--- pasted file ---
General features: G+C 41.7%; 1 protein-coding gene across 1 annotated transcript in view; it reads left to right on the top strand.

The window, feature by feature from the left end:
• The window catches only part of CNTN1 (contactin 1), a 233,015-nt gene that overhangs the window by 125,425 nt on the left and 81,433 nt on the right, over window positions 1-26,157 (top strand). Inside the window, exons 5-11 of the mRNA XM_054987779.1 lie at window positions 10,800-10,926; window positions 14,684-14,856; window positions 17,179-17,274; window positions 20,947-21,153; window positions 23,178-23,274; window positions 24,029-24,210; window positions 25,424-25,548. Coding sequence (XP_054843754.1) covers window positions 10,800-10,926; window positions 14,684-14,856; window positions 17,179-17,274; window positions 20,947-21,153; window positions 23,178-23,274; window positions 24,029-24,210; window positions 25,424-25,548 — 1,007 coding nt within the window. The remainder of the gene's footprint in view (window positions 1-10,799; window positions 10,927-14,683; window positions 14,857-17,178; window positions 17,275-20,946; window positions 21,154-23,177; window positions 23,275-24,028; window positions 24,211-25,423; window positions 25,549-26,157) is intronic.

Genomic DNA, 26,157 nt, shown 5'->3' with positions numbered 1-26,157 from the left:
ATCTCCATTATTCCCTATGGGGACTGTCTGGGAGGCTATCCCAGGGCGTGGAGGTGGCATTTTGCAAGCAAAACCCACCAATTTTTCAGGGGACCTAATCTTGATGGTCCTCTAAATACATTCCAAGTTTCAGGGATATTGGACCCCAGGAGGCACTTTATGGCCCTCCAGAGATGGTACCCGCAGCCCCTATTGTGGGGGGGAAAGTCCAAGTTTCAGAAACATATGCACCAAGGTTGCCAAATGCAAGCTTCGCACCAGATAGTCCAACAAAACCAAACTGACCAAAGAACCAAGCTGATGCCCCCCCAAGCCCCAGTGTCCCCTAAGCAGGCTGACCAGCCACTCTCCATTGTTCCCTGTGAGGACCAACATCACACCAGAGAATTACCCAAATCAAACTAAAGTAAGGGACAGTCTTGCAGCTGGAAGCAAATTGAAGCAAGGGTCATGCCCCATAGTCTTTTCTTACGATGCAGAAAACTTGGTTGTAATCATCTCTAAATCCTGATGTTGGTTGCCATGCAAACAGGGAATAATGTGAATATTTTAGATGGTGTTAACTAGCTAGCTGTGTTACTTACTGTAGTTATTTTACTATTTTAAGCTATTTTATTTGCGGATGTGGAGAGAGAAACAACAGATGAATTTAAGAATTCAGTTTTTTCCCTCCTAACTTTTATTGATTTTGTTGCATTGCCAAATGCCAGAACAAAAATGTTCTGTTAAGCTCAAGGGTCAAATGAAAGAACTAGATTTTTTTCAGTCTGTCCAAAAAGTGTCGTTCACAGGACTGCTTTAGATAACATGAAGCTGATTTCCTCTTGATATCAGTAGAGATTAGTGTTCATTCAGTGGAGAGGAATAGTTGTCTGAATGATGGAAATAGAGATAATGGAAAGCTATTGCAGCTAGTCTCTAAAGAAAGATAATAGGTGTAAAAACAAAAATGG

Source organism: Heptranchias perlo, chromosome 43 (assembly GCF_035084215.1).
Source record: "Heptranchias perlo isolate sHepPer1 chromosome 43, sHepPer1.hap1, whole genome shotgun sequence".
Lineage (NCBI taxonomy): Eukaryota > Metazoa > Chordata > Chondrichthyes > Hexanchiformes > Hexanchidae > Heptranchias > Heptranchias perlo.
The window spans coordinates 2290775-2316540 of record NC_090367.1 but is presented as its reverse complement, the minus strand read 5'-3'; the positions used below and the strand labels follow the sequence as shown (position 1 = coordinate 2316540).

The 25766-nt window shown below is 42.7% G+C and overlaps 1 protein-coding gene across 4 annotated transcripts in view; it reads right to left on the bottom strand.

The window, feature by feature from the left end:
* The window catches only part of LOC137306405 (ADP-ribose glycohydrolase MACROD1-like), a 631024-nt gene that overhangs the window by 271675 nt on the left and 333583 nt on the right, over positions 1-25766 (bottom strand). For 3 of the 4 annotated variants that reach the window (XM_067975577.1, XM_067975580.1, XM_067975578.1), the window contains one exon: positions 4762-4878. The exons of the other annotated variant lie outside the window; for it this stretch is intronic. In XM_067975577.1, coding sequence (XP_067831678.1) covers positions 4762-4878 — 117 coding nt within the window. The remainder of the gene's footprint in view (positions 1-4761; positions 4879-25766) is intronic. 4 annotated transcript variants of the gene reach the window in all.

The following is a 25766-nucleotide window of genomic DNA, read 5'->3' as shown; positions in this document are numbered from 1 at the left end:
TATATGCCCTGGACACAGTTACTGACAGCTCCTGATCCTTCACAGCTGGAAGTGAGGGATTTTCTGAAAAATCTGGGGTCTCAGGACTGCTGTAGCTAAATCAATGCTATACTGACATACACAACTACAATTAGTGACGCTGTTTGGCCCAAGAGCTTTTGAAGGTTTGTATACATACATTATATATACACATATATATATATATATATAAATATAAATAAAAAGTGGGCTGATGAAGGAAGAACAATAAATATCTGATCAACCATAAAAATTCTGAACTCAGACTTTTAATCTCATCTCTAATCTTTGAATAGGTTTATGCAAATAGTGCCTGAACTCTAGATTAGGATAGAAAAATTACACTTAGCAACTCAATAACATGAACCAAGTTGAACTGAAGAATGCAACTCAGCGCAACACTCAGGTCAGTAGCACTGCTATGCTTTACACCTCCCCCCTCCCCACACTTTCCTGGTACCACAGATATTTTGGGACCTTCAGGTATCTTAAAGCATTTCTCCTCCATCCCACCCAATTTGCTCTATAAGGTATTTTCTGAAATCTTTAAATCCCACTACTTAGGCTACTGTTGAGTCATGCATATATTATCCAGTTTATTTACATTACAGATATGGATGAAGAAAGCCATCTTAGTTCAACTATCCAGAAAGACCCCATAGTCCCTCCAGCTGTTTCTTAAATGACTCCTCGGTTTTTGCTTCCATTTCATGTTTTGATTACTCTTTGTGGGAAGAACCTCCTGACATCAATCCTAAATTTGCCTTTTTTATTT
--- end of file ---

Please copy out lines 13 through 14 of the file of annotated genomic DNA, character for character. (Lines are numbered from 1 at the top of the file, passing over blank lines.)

The following is a 25766-nucleotide window of genomic DNA, read 5'->3' as shown; positions in this document are numbered from 1 at the left end:
TATATGCCCTGGACACAGTTACTGACAGCTCCTGATCCTTCACAGCTGGAAGTGAGGGATTTTCTGAAAAATCTGGGGTCTCAGGACTGCTGTAGCTAAATCAATGCTATACTGACATACACAACTACAATTAGTGACGCTGTTTGGCCCAAGAGCTTTTGAAGGTTTGTATACATACATTATATATACACATATATATATATATATATAAATATAAATAAAAAGTGGGCTGATGAAGGAAGAACAATAAATATCTGATCAACCATAAAAATTCTGAACTCAGACTTTTAATCTCATCTCTAATCTTTGAATAGGTTTATGCAAATAGTGCCTGAACTCTAGATTAGGATAGAAAAATTACACTTAGCAACTCAATAACATGAACCAAGTTGAACTGAAGAATGCAACTCAGCGCAACACTCAGGTCAGTAGCACTGCTATGCTTTACACCTCCCCCCTCCCCACACTTTCCTGGTACCACAGATATTTTGGGACCTTCAGGTATCTTAAAGCATTTCTCCTCCATCCCACCCAATTTGCTCTATAAGGTATTTTCTGAAATCTTTAAATCCCACTACTTAGGCTACTGTTGAGTCATGCATATATTATCCAGTTTATTTACATTACAGATATGGATGAAGAAAGCCATCTTAGTTCAACTATCCAGAAAGACCCCATAGTCCCTCCAGCTGTTTCTTAAATGACTCCTCGGTTTTTGCTTCCATTTCATGTTTTGATTACTCTTTGTGGGAAGAACCTCCTGACATCAATCCTAAATTTGCCTTTTTTATTT